PreventionBy Mayo Clinic staff
The chickenpox (varicella) vaccine is the best way to prevent chickenpox. Experts from the Centers for Disease Control and Prevention (CDC) estimate that the vaccine provides complete protection from the virus for nearly 90 percent of young children who receive it. When the vaccine doesn't provide complete protection, it significantly lessens the severity of the disease.
The chickenpox vaccine (Varivax) is recommended for:
- Young children. In the United States, children receive two doses of the varicella vaccine — the first between ages 12 and 15 months and the second between ages 4 and 6 years — as part of the routine childhood immunization schedule. The vaccine can be combined with the measles, mumps and rubella vaccine, but the combination may increase the risk of fever and seizure from the vaccine. Discuss the pros and cons of combining the vaccines with your child's doctor.
- Unvaccinated older children. Children ages 7 to 12 years who haven't been vaccinated should receive two catch-up doses of the varicella vaccine, given at least three months apart. Children age 13 or older who haven't been vaccinated should also receive two catch-up doses of the vaccine, given at least four weeks apart.
- Unvaccinated adults who've never had chickenpox but are at high risk of exposure. This includes health care workers, teachers, child care employees, international travelers, military personnel, adults who live with young children and all women of childbearing age. Adults who've never had chickenpox or been vaccinated usually receive two doses of the vaccine, four to eight weeks apart. If you don't remember whether you've had chickenpox or the vaccine, a blood test can determine your immunity.
If you've had chickenpox, you don't need the chickenpox vaccine. A case of the chickenpox usually makes a person immune to the virus for life. It's possible to get chickenpox more than once, but this isn't common. However, if you're older than 60, talk to your doctor about the shingles vaccine.
The chickenpox vaccine isn't approved for:
- Pregnant women
- People with weakened immunity, such as those with HIV or people taking immune-suppressing medications
- People who are allergic to gelatin or the antibiotic neomycin
Talk to your doctor if you're unsure about your need for the vaccine. If you're planning on becoming pregnant, consult with your doctor to make sure you're up to date on your vaccinations before conceiving a child.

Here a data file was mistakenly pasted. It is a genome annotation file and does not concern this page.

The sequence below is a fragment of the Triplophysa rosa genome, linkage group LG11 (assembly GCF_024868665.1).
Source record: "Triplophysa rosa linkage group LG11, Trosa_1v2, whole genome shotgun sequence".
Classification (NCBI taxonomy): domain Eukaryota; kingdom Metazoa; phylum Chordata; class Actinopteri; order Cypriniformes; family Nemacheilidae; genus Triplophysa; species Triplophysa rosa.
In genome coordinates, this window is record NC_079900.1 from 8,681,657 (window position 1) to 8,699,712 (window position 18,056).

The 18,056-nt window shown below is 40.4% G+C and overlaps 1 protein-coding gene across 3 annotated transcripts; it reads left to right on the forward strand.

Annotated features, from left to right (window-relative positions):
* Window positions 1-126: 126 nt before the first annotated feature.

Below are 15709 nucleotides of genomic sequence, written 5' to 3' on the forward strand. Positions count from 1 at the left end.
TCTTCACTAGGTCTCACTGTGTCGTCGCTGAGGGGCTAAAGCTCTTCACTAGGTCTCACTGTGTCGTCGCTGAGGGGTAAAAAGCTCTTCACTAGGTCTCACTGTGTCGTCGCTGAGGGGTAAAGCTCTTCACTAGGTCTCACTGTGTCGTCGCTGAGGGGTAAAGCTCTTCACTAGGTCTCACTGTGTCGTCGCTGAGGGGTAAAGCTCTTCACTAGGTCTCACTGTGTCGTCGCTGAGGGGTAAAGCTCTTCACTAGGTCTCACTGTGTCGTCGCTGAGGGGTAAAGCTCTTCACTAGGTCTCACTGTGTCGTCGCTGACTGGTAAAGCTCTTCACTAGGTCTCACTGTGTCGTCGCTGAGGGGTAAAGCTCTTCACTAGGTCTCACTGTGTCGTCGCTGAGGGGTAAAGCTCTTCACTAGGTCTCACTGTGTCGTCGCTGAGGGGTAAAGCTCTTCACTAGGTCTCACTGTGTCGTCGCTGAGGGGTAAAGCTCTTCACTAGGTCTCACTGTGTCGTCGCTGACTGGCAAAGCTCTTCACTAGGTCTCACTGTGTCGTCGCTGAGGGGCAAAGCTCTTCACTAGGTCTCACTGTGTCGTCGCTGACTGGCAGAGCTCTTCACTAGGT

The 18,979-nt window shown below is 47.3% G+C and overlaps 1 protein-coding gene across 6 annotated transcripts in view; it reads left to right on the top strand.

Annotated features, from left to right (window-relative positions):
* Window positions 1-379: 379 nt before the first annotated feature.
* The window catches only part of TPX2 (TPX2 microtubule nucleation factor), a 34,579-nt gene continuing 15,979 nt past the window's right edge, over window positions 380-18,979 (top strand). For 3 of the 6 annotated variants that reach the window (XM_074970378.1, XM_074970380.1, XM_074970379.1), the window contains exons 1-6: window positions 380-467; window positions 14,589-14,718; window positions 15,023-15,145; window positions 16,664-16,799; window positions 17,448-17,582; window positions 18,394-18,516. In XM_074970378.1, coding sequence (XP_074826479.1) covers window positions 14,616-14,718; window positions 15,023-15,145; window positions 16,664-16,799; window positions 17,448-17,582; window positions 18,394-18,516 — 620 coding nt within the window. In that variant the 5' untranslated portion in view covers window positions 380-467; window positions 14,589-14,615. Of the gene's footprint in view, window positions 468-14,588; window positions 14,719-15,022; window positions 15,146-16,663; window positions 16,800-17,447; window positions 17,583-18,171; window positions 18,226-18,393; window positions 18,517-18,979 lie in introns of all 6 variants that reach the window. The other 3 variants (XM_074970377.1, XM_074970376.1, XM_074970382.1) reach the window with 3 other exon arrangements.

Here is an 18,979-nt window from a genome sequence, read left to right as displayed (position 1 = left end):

Is it safe and effective?
Parents typically wonder whether vaccines are safe. Since the chickenpox vaccine became available, studies have consistently found it safe and effective. Side effects are generally mild and include redness, soreness, swelling and, rarely, small bumps at the site of the shot.
- Chickenpox (varicella). Centers for Disease Control and Prevention. http://www.cdc.gov/chickenpox/about/overview.html. Accessed Dec. 25, 2012.
- Policy statement — Prevention of varicella: Update of recommendations for use of quadrivalent and monovalent varicella vaccines in children. American Academy of Pediatrics. http://www.pediatrics.org/cgi/doi/10.1542/peds.2011-1968. Accessed Dec. 25, 2012.
- Papadakis MA, et al. Current Medical Diagnosis & Treatment 2013. 52nd ed. New York, N.Y.: The McGraw-Hill Companies; 2013. http://www.accessmedicine.com/resourceTOC.aspx?resourceID=1. Accessed Dec. 25, 2012.
- Pregnancy complications. March of Dimes. http://www.marchofdimes.com/pregnancy/complications_chickenpox.html. Accessed Dec. 25, 2012.
- Chickenpox. The Merck Manuals: The Merck Manual for Healthcare Professionals. http://www.merckmanuals.com/professional/print/infectious_diseases/herpesviruses/chickenpox.html. Accessed Dec. 25, 2012.
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- Centers for Disease Control and Prevention. CDC Health Information for International Travel. New York, N.Y.: Oxford University Press; 2012. http://wwwnc.cdc.gov/travel/yellowbook/2012/chapter-3-infectious-diseases-related-to-travel/varicella-chickenpox.htm. Accessed Dec. 25, 2012.